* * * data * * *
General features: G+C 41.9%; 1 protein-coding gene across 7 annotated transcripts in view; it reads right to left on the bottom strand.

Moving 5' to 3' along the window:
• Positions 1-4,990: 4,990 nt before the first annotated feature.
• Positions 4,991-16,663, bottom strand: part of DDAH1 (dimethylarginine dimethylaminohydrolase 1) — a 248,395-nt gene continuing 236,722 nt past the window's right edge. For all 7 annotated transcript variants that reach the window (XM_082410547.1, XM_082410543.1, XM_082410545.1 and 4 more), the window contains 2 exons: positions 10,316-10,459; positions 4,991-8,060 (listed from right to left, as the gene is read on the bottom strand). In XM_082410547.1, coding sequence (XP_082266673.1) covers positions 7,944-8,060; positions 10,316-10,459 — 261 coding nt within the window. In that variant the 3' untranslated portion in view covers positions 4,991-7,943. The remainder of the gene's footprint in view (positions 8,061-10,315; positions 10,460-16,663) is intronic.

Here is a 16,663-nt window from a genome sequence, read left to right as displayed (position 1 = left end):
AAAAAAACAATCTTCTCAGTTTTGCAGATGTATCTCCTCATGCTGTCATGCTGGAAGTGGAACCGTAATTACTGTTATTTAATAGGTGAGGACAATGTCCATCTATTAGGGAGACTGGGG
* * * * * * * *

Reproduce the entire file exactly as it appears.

General features: G+C 41.9%; 1 protein-coding gene across 7 annotated transcripts in view; it reads right to left on the bottom strand.

Moving 5' to 3' along the window:
• Positions 1-4,990: 4,990 nt before the first annotated feature.
• Positions 4,991-16,663, bottom strand: part of DDAH1 (dimethylarginine dimethylaminohydrolase 1) — a 248,395-nt gene continuing 236,722 nt past the window's right edge. For all 7 annotated transcript variants that reach the window (XM_082410547.1, XM_082410543.1, XM_082410545.1 and 4 more), the window contains 2 exons: positions 10,316-10,459; positions 4,991-8,060 (listed from right to left, as the gene is read on the bottom strand). In XM_082410547.1, coding sequence (XP_082266673.1) covers positions 7,944-8,060; positions 10,316-10,459 — 261 coding nt within the window. In that variant the 3' untranslated portion in view covers positions 4,991-7,943. The remainder of the gene's footprint in view (positions 8,061-10,315; positions 10,460-16,663) is intronic.

Here is a 16,663-nt window from a genome sequence, read left to right as displayed (position 1 = left end):
AAAAAAACAATCTTCTCAGTTTTGCAGATGTATCTCCTCATGCTGTCATGCTGGAAGTGGAACCGTAATTACTGTTATTTAATAGGTGAGGACAATGTCCATCTATTAGGGAGACTGGGG